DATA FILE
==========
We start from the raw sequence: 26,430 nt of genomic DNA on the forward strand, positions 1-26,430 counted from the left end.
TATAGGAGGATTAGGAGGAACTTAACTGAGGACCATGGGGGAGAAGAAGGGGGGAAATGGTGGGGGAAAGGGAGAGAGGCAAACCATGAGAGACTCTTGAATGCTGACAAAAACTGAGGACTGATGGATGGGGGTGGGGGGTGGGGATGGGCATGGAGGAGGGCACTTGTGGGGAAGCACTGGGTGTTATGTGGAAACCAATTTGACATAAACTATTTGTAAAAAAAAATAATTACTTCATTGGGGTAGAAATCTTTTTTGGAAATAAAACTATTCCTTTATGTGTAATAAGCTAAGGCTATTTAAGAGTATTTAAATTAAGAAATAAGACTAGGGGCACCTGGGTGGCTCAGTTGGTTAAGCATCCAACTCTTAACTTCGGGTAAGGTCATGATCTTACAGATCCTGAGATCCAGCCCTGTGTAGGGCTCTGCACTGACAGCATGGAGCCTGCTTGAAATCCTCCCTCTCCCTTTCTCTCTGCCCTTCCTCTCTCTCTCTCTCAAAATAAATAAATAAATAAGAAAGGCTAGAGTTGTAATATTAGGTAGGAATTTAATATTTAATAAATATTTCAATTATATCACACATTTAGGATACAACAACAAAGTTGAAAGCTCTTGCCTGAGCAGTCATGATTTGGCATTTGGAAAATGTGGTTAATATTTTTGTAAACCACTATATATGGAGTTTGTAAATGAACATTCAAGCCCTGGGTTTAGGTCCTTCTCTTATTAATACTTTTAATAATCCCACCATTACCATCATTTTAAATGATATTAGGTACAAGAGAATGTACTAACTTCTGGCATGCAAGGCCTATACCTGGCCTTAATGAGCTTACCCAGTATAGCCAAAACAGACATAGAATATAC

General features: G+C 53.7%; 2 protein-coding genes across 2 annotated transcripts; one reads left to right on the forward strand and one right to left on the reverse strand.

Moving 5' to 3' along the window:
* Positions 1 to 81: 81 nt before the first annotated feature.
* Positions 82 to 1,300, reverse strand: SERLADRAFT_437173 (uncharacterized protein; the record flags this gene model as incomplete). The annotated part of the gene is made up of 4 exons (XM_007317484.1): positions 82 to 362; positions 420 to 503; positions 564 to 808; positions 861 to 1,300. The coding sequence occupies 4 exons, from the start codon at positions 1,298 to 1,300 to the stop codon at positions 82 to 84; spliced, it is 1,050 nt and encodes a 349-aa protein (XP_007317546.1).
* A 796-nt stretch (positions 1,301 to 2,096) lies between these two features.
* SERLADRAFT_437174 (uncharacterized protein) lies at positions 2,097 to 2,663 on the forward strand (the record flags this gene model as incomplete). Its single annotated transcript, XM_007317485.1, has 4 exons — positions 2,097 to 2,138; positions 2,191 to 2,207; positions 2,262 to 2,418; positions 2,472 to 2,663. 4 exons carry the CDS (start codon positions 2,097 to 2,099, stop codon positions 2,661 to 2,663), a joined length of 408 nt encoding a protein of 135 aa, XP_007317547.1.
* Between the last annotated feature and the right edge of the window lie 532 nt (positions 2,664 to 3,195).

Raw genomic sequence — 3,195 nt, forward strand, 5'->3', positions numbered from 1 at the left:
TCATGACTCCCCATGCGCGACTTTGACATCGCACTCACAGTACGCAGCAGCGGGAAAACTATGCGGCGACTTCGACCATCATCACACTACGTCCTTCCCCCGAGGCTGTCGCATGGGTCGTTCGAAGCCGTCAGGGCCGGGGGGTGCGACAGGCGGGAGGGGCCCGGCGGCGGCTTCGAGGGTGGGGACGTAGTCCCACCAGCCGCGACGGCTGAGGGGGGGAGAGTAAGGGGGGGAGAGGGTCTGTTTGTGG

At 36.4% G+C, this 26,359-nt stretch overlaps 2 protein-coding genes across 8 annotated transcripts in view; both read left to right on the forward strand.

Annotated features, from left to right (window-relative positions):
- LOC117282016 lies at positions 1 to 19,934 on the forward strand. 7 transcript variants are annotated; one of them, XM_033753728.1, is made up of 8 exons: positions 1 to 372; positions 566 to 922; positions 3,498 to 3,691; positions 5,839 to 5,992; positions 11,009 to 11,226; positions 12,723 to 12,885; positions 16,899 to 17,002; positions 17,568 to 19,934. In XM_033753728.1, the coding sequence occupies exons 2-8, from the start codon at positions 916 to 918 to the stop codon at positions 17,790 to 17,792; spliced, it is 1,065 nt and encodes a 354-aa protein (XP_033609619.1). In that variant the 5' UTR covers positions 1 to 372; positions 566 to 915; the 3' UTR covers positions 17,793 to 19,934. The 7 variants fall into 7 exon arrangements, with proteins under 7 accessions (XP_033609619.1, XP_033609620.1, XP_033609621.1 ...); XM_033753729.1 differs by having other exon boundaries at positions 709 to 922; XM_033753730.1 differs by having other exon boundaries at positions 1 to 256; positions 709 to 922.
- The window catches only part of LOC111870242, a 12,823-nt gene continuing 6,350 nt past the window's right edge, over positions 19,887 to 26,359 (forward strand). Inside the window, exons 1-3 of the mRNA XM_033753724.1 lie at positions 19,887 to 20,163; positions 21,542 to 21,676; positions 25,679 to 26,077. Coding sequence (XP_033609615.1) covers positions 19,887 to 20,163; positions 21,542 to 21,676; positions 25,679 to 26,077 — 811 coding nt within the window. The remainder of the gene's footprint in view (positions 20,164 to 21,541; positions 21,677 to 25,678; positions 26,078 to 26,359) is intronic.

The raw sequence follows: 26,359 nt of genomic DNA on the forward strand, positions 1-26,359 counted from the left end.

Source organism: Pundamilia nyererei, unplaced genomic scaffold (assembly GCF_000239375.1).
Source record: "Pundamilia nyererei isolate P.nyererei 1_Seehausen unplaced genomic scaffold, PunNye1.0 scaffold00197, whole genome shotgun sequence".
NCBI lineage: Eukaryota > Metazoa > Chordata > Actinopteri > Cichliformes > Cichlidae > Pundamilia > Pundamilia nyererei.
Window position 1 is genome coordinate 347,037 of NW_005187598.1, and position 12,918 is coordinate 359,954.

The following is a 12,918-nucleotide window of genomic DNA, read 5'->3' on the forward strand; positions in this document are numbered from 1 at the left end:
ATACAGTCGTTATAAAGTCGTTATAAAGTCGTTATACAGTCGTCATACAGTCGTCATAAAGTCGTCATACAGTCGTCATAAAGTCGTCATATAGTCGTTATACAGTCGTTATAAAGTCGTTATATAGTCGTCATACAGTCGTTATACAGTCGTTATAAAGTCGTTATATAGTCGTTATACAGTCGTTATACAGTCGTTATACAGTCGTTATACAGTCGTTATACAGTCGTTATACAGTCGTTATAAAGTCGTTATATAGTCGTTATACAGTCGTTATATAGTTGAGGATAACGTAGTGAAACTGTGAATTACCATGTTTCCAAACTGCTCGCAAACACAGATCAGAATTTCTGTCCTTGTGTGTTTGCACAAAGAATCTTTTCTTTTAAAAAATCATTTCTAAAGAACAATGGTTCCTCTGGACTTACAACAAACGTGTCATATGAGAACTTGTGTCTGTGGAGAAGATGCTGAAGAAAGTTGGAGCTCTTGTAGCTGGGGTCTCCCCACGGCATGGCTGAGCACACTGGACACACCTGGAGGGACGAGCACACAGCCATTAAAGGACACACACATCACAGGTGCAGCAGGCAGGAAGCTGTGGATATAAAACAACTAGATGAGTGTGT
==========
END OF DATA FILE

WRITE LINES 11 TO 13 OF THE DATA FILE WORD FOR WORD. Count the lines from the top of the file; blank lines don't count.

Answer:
TCATGACTCCCCATGCGCGACTTTGACATCGCACTCACAGTACGCAGCAGCGGGAAAACTATGCGGCGACTTCGACCATCATCACACTACGTCCTTCCCCCGAGGCTGTCGCATGGGTCGTTCGAAGCCGTCAGGGCCGGGGGGTGCGACAGGCGGGAGGGGCCCGGCGGCGGCTTCGAGGGTGGGGACGTAGTCCCACCAGCCGCGACGGCTGAGGGGGGGAGAGTAAGGGGGGGAGAGGGTCTGTTTGTGG

At 36.4% G+C, this 26,359-nt stretch overlaps 2 protein-coding genes across 8 annotated transcripts in view; both read left to right on the forward strand.

Annotated features, from left to right (window-relative positions):